Sunrise on NC Beach

Fall 2005

NCSU Seal North Carolina ClimateSCO Seal

A Newsletter of the State Climate Office of North Carolina

A Public Service Center for
Climate-Environment Interactions


Fall 2005

View as PDF

In This Issue...



Guest Contributor...

Barbara Shew
Professor, Department of Plant Pathology, NC State University

Barbara Shew North Carolina is the fourth largest peanut producing state in the country. Peanuts are grown on about 100,000 acres in North Carolina and production was worth more than $77 million in 2004.

Peanut diseases impose significant costs on peanut farmers. Left uncontrolled, they can cause yield losses of 35% to 50% in a typical growing season. To control diseases and reduce losses, growers routinely apply fungicides. When leaf spot fungicides are used according to a calendar-based schedule, six to eight sprays are applied per season at a cost of $7 to $20 per acre sprayed. Sclerotinia blight control is even more expensive, requiring two or three applications of fungicides that cost $30 to $40 per acre.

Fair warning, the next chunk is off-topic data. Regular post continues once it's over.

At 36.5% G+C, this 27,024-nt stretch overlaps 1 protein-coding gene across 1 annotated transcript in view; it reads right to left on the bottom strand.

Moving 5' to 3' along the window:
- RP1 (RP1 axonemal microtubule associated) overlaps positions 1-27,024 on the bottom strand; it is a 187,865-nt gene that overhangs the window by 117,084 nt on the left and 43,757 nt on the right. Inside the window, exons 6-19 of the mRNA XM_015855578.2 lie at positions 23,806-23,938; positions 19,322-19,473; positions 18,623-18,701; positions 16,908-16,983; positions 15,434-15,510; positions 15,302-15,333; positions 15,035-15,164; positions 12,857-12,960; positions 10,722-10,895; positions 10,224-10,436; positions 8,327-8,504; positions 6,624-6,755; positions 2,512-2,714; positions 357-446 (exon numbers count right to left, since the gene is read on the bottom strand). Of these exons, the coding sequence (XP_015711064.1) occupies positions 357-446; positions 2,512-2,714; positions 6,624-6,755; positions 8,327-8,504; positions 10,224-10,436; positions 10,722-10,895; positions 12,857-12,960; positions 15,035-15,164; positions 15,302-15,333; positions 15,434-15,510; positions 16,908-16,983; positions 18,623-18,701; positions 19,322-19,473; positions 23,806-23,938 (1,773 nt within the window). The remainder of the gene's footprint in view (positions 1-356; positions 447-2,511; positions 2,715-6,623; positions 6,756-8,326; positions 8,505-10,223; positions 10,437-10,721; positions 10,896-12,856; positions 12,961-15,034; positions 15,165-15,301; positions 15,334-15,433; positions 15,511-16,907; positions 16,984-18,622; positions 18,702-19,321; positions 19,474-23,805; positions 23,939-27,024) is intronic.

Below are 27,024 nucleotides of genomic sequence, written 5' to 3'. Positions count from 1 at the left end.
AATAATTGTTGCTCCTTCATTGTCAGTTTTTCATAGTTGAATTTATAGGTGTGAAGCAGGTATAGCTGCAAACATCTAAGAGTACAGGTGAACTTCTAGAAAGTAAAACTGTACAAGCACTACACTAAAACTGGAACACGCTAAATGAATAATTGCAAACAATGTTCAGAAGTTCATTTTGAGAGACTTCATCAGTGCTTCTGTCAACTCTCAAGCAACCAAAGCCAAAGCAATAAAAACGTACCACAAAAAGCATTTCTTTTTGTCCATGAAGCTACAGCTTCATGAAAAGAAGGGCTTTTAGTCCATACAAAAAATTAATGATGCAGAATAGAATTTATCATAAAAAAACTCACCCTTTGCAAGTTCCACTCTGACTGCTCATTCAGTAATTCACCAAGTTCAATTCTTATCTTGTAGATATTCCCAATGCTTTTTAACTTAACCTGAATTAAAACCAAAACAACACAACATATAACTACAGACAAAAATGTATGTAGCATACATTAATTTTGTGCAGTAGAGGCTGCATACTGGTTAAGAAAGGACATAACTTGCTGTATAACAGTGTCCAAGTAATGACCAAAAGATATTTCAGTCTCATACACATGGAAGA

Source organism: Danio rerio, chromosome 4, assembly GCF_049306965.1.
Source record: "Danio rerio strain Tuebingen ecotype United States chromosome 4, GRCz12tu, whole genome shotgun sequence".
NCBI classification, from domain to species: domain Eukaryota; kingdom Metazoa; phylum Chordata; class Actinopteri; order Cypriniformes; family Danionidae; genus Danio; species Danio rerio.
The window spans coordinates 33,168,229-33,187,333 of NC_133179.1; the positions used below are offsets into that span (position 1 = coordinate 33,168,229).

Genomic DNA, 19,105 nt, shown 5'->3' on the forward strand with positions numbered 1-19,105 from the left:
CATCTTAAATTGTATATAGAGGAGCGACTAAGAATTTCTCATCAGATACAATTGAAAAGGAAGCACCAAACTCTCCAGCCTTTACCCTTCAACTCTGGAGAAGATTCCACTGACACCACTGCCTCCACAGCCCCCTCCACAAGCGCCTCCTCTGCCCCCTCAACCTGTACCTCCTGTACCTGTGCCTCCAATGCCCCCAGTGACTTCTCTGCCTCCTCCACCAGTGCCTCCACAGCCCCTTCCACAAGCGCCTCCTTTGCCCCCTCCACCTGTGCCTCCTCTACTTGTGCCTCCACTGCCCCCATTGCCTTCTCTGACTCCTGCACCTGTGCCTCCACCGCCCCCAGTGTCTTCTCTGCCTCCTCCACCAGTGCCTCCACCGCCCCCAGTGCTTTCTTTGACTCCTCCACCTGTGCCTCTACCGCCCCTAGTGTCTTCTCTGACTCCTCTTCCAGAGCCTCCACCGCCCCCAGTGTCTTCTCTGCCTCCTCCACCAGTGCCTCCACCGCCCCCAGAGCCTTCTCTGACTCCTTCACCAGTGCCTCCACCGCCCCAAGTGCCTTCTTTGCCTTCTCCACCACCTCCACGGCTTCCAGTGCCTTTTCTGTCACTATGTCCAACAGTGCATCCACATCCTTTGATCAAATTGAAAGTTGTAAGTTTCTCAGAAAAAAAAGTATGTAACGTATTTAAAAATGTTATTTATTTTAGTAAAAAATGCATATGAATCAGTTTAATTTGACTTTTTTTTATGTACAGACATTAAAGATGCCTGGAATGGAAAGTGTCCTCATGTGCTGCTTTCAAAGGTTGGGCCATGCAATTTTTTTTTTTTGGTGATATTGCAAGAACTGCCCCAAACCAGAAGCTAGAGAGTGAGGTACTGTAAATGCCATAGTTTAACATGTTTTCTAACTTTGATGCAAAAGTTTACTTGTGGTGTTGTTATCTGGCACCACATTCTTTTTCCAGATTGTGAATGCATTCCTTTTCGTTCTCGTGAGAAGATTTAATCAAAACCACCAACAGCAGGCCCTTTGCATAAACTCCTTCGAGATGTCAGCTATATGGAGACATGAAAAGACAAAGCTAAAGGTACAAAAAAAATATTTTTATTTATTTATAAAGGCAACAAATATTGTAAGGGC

Weather-based disease advisories take advantage of the close relationships between disease outbreaks and weather by allowing growers to skip or delay fungicide sprays during periods that are unfavorable for disease development. Weather-based disease advisories identify periods when there is little risk of disease because conditions are too dry, hot, or cool for infection.

Depending on the weather during a given year, more than $1 million can be saved annually in North Carolina by use of leaf spot advisories. Eliminating unnecessary fungicide sprays also saves fuel, reduces vine damage, and prevents spider mite problems caused by excess fungicide use.